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Wednesday, November 12, 2008

The Weird Lineup in Pleasant Grove v. Summum

Following up on an earlier post, oral argument in Summum is today.  Pamela Harris (O'Melveny and Lecturer at Harvard) is arguing for Summum; Jay Sekulow (ACLJ) is arguing for the City. 

But the lineup of amici is striking, and it reveals how weird this case is.  Usually, in church-state cases, there's a pattern.  The left files briefs for one side; the right files briefs for the other; and the federalism people and judicial restraint people file briefs for whatever side federalism and judicial restraint are on (not that they always go together).

But Summum is different.  One might expect that the left would file for Summum, while the right would file for the City.  But that hasn't happened.  The City has 16 amici briefs in its favor; poor Summum has only 2.  (I am reminded of Justice Scalia's maxim that when the amici are stacked in one's side favor, be suspicious.)  And many of the briefs from the traditional left (Americans United, The Baptist Joint Committee, the American Humanists) were filed  "in support of neither party."  So what is all that about?  And what do we make of the Rutherford Institute, a right-wingish public interest group, similar in some respects to the ACLJ, filing on Summum's behalf?  What is going on?

What makes Summum so much fun is that it crosses up the usual party lines.  The right has a natural sympathy with Summum's claim here.  For years, they've argued (sucessfully in cases from Widmar to Good News) that it's unconstitutional to exclude religious voices from the public square.  The left doesn't agree, sometimes itself relying on the government-speech doctrine to say that the government can shape its own speech the way it wants. 

Take legislative prayer, for example.  There are a number of modern cases where speakers are alleging constitutional rights to give "sectarian" prayers.  Their claims have some natural force -- if the government requires all prayers to be nonsectarian, it by necessity has to exclude people who would give sectarian prayers.  This means that people who are religiously obligated to pray to Jesus or Allah are simply out.  That's discrimination -- and the right argues that it's unconstitutional.  The left tends to see speakers as simply having no rights in the matter.  The left sees speakers in legislative prayer cases the way the City sees Summum -- as interlopers with no constitutional rights to come in and upset the apple cart.   The Rutherford Institute actually has a cert petition pending in one of these cases.  The institute filed it on behalf of a city councilmen who claimed a constitutional right to refer to Jesus Christ in his legislative prayers.  When Summum (probably) loses, the resulting decision will likely bury the councilman's claim.  That's, in part, what the Rutherford Institute is concerned about.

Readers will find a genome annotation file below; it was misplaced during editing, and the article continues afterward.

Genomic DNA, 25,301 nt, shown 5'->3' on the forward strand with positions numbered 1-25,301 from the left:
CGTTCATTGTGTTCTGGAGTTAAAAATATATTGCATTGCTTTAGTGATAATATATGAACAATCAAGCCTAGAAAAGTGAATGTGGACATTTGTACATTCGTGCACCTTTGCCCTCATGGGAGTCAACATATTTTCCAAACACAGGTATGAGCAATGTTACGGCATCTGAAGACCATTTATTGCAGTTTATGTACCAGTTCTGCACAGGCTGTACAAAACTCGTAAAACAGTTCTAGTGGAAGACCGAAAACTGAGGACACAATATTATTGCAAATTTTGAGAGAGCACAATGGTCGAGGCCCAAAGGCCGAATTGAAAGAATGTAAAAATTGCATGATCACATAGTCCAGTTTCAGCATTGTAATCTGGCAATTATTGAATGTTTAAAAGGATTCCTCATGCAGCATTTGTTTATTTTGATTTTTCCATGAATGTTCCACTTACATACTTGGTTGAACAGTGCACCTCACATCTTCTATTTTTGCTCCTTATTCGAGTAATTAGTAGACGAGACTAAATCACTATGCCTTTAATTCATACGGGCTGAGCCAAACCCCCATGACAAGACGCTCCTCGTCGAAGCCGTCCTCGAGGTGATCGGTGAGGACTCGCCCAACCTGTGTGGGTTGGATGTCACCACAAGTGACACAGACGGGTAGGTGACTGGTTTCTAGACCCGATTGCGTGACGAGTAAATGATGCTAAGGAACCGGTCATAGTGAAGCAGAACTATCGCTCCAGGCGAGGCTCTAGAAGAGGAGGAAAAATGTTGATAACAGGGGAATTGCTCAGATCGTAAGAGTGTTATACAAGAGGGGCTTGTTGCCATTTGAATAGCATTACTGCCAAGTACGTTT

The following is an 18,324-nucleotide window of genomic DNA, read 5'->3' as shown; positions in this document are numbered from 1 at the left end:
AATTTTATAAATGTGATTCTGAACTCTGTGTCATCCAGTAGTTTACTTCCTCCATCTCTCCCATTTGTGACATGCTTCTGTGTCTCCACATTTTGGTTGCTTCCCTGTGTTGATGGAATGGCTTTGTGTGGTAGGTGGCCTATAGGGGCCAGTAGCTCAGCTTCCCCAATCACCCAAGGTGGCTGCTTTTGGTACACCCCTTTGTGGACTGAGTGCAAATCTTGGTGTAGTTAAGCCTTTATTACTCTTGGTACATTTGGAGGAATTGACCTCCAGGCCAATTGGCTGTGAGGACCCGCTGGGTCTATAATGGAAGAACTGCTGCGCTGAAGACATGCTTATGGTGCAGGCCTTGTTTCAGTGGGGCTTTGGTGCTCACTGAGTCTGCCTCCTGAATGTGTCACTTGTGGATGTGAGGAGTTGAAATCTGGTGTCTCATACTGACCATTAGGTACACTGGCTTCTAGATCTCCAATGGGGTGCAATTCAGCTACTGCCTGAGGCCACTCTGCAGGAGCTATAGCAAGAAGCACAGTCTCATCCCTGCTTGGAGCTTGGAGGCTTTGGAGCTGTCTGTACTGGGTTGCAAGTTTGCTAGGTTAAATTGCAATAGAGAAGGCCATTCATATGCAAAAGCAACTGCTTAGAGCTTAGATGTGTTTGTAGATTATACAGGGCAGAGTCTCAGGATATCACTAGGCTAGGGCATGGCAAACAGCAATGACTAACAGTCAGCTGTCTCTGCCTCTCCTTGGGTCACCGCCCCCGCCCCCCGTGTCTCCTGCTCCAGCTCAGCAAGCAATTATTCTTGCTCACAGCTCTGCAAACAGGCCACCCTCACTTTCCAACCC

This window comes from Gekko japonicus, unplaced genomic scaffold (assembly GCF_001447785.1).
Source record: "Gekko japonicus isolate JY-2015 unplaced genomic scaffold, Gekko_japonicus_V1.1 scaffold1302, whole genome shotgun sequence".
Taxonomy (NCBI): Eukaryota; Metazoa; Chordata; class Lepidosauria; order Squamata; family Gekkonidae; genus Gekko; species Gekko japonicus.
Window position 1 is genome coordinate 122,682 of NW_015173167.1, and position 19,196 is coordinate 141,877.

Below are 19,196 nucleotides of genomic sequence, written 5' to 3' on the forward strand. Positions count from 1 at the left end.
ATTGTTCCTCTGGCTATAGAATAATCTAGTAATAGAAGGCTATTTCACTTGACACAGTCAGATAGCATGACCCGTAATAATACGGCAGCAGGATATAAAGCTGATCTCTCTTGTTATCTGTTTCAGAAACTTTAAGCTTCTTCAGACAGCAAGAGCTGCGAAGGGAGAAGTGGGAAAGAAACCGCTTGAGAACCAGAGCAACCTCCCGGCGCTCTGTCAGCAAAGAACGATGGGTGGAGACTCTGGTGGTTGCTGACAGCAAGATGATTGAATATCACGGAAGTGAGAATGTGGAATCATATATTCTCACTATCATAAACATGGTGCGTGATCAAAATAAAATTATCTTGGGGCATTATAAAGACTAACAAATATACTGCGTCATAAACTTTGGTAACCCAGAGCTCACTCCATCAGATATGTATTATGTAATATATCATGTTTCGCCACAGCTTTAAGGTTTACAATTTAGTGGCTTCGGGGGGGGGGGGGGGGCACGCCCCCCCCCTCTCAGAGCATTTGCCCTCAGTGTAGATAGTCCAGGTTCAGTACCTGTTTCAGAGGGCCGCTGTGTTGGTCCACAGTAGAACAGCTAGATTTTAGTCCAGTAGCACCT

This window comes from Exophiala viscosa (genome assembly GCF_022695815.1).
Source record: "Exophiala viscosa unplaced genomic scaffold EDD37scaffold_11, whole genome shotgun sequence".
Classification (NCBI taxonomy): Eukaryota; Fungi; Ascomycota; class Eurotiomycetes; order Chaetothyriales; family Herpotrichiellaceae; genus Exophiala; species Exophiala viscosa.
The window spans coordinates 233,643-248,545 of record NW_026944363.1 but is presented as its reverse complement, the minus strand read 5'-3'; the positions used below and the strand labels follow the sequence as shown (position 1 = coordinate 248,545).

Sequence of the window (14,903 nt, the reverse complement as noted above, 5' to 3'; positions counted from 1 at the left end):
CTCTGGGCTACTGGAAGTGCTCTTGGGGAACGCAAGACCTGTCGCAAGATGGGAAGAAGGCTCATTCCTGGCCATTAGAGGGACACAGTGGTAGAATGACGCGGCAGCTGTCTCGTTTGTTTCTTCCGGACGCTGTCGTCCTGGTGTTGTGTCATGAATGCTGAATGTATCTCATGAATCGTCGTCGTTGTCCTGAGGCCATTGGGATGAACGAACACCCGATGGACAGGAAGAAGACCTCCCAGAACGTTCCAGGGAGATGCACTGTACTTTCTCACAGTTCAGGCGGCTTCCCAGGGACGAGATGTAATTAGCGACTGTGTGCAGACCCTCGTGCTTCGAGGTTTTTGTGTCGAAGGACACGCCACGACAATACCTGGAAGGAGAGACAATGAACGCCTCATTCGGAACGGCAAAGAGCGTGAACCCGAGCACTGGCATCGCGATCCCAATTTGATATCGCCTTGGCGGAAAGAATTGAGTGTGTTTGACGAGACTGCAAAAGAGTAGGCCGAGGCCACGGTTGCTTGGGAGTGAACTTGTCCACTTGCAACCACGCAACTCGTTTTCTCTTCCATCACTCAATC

So Summum will likely lose.  And its loss looks on the surface, to be a loss for the left.  But I am not so sure it is.  My guess -- and it's only, of course, just a guess -- is that it's Jay Sekulow and the ACLJ that will be the ones really complaining about Summum in years to come.

All for now; more later.  I can't wait for the transcripts.

Posted by Chris Lund on November 12, 2008 at 01:12 PM in Religion | Permalink

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Comments

I suspect the somewhat odd lineup of amici in the case is a partial function of the fact that the case cross-cuts issues, as previously mentioned. When a case involves multiple issues, which may even conflict with one another (e.g., the liberal position on one issue is the conservative position on the other issue, leading to some confusion about which litigant to support and why), you tend to see amicus briefs advocating for particular positions that might surprise you.

For example, in Wisconsin v. Mitchell (1993), which involved a statute that allowed for longer sentences for “hate crimes,” the ACLU argued the statute was constitutionally permissible, while the ACLU of Ohio argued that it violated the First Amendment, going so far as to call out the national ACLU for not giving sufficient attention to the free speech issue in the case.

Posted by: Paul Collins | Nov 13, 2008 9:34:48 AM

Definitely true. But you could make the same point for a lot of important church-state cases, like Good News Club v. Milford, which was technically a Free Speech case, not a Free Exercise or Establishment Clause case. The reason why all the usual church-state litigation groups have filed amici briefs in this case is because it has deep church/state ramifications..... Best, C

Posted by: Chris Lund | Nov 12, 2008 6:51:04 PM

As the SCOTUSBLOG summary notes, this is a free speech case, not a church-state case.

Posted by: Law Student | Nov 12, 2008 6:36:59 PM

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